The government has told the CRTC to go back to the drawing board on its Internet metering decision. The Liberals and NDP have blasted the regulators, too.
And yet remaining defenders of the decision cling to the argument that someone has to pay for Internet infrastructure, so why not let it be the bandwidth hogs among us?
To be still making that the basic issue is to have missed the citizens' revolt of the past week, a backlash far beyond the wonky specifics of how many gigabytes are too many or too pricey.
Someone indeed has to pay for Internet infrastructure. Our phone and Internet bills have run higher than in most other countries. Unfortunately, we don't know what we've purchased, because what's been built, what still needs to be built, and what that might cost is a secret kept between the big telecoms and the CRTC.
This week, we heard small Internet service providers say that what the big telecoms want to charge for "extra" gigabytes used is 10, even 100 times more than the actual cost. Big telecoms also have other motivations to discourage you from downloading Netflix - by charging a lot, they can then offer a discount on their own movie download products. Or nudge you back to their broadcast television properties.
So how much is too much to charge? Sadly, as we've learned, the CRTC itself can only base its decisions on cost estimates provided by the big telecoms, because there is so little independent auditing in this area. We won't know until what a Globe and Mail editorial called the "black box" of Internet infrastructure costs is opened to public view. Then maybe we'll know why South Koreans pay a fraction of the cost for 10 times the bandwidth we get here.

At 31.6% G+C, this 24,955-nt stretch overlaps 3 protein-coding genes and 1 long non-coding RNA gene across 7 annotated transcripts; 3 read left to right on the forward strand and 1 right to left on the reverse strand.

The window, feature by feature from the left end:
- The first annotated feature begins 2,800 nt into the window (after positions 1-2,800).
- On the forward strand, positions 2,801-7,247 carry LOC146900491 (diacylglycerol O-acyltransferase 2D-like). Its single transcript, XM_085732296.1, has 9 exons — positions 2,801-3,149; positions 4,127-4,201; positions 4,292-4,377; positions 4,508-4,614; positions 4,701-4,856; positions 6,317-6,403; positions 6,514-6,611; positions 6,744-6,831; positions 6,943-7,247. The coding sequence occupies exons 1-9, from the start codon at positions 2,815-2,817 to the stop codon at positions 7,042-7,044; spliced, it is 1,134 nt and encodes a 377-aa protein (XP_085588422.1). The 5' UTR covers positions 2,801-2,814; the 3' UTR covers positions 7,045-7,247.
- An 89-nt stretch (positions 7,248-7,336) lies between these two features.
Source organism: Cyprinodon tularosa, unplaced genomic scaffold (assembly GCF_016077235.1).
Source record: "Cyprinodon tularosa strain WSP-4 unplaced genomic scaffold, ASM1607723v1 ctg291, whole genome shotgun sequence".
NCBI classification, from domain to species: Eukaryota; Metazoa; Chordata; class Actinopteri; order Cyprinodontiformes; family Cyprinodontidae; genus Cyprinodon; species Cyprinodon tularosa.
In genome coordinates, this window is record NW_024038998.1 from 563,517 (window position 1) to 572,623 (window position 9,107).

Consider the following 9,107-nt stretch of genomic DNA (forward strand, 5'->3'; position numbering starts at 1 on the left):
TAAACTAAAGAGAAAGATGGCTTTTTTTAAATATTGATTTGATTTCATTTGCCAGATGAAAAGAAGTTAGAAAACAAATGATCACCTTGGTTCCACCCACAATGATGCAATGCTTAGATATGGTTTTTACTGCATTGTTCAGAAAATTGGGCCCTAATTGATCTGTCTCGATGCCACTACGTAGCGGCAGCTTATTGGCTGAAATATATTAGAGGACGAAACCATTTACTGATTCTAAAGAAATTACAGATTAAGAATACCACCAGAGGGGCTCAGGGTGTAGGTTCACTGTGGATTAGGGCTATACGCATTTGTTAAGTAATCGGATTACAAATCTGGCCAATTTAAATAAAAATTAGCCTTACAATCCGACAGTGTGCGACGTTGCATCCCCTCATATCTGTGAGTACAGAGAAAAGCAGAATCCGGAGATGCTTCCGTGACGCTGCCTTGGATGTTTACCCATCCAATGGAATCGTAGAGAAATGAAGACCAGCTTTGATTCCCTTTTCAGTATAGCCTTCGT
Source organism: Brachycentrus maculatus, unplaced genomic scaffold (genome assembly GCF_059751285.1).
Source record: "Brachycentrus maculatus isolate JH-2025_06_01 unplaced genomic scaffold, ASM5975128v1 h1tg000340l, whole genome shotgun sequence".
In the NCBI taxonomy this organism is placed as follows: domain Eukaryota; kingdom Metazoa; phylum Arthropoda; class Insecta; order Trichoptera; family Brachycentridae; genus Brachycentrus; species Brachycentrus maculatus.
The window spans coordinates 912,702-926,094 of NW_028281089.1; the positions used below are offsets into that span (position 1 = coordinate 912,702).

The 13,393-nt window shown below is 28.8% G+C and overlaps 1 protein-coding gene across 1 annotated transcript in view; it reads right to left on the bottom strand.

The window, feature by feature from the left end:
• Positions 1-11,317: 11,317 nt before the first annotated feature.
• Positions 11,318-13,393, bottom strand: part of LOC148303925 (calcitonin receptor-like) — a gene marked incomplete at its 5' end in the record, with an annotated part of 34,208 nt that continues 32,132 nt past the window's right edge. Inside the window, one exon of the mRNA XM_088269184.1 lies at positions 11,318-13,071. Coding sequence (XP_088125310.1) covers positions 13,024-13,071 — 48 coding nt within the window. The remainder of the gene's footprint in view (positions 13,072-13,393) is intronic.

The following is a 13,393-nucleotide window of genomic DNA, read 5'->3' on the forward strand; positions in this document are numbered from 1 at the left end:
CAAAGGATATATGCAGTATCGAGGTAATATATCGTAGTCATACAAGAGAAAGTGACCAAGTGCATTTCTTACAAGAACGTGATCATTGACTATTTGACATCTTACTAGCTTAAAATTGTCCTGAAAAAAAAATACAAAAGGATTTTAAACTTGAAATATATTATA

Now to the second half of the argument: Why not let the bandwidth hogs among us pay more? My response would be, Who are you calling a hog? We are entering a multimedia world where sharing ever-bigger files - whether they be high-resolution photos of the grandkids, films from Netflix or the NFB or YouTube - is increasingly just part of life. A people's creative edge resides in its ability to share and manipulate such digital content. That's why other nations have managed to ensure more competitive, cheaper and varied ways to buy bandwidth.
Last week, the Stop the Meter petition surpassed 400,000 signatures, and it is still growing. Canadians have clearly signalled that they don't trust the big telecoms' motivations, don't believe the CRTC acts in the consumers' interest and don't see enough competitive choice among Internet providers in the "converged" oligopoly the CRTC helped create.
The very way in which we address these issues needs profound reform, to be opened to the light of debate and scrutiny. Until then, the regulators of Canada's digital future have lost the public trust.
David Beers is Editor of The Tyee.